I’m getting lots of experience of taking invisible zips out of side seams and putting them back in!
Officially I’m supposed to be making my pencil skirt, and I was working on it but I had a problem with the fit. Have you ever found this? The toile is fine but for some reason it’s coming out too big in the actual fabric. I think the difference is that I used a rather stiff calico for the toile where as the final skirt will be in a drapey wool. It actually needs about 5cm to come out around the hips (waist is fine) so it’s quite a big difference. Anyway rather than do the adult thing and spend a bit of time fixing it I decided to throw a sulk and start a new project.
This is from the latest Burda magazine (128-03-2012) and I made it out of a fine linen bought from John Lewis last week. When I first read the instructions I couldn’t work out how it went together so in the end I just went through it doing everything I was told to do without question! To make matters worse I didn’t make a toile so I just had to trust I was doing it correctly as I went along. Actually the instructions were fine, a bit complicated and it would have helped to have had pictures, but if you follow exactly what they suggest it works out. The only thing they could have added was a bit of information about when to neaten the edges on the yoke. I put mine together and then took it apart and zig-zagged around the edges, before putting it together again as otherwise I would have ended up with a nasty mess of fraying in the centre.
Anyway I love this skirt and think it will get a lot of use in the summer (2 degrees here today so maybe not quite yet). I’m not certain that adding the pockets was necessary, because the front is fairly full they end up slightly too far back in the skirt to be comfortable for putting your hands in. I not a great user of pockets at the best of times so may be its just me!
It was so quick I am thinking of making another one in wool. If I do that I will leave out the pockets and perhaps make the twist in the centre less complicated. I think it will look nice if I just apply the inner waistband flat rather than put the additional twist in it the last step calls for. That way I can add a lining so it will make a good winter skirt.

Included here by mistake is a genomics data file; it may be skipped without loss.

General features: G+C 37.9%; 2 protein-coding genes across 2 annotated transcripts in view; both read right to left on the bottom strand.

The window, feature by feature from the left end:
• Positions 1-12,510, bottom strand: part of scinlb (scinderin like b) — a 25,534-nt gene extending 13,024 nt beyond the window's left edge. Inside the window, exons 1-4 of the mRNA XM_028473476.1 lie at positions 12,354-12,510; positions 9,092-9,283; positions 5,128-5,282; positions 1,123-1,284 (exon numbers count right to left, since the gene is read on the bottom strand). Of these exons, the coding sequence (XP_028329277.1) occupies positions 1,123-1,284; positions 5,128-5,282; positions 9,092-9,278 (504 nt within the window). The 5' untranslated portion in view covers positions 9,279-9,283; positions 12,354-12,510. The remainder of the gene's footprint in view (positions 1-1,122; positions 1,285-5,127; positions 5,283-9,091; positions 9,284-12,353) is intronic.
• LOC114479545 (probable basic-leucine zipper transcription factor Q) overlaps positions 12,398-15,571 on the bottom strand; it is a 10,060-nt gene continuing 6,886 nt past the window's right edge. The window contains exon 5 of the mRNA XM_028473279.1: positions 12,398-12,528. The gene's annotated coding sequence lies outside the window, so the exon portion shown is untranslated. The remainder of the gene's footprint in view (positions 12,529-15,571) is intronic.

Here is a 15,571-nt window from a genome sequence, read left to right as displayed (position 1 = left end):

One of the things I love about London is that there is always something to do. On Thursday my friend and I visited the Hayward Gallery and Tate Modern and then on Friday we went to the V&A. We saw so much wonderful stuff it’s difficult to know how to condense into a single post but my favourites (in no particular order) were:
Jeremy Deller’s video showing bats leaving their cave. It’s shown in 3D and it makes you feel as if the bats are swirling around you and is absolutely mesmerising. You can find it in the Joy in People exhibition at the Hayward Centre.
Brain Activity by David Shrigley (also at the Hayward) is one of the funniest shows I’ve seen in a long time. If you haven’t come across David Shrigley you should have a look at the film he made for Pringle of Scotland
Yayoi Kasuma is a Japanese artist whose speciality is spots and she is exhibiting at Tate Modern. There were several fabulous pieces in the exhibition including this room of wonderfully coloured pictures. The final installation is the “Infinity Mirrored Room – filled with the Brilliance of LIfe”. It’s very disorienting – stepping into the room felt like stepping off a precipice (I very bravely let my friend go first!).
Lastly the Golden Spider Silk cape at the V&A is just incredible. Yes it really is make out of spider silk (apparently it’s difficult to collect spider silk as they have a habit of eating each other) and yes silk really does come out of the spider that golden colour.
Just before Christmas I decided I needed something quick and easy to make to restore my confidence. Colette’s ginger skirt seemed to fit the bill & I used some black moleskin with a bit of stretch. I didn’t make a toile and fortunately the fitting was so simple it didn’t require one.
The skirt came together very quickly on my Jones sewing machine.I love this machine and I’ve even managed to find an invisible zipper foot which worked brilliantly.
The only problem I had was with the waistband. I started off making version 2 with the curved top, however widewaistbands don’t really suit me so I altered it so the simpler version 3. Even so it gapes a bit at the front and I’m not sure I know how to fix that.
This style of skirt does not work very well in my wardrobe but it was a fun and simple project to make.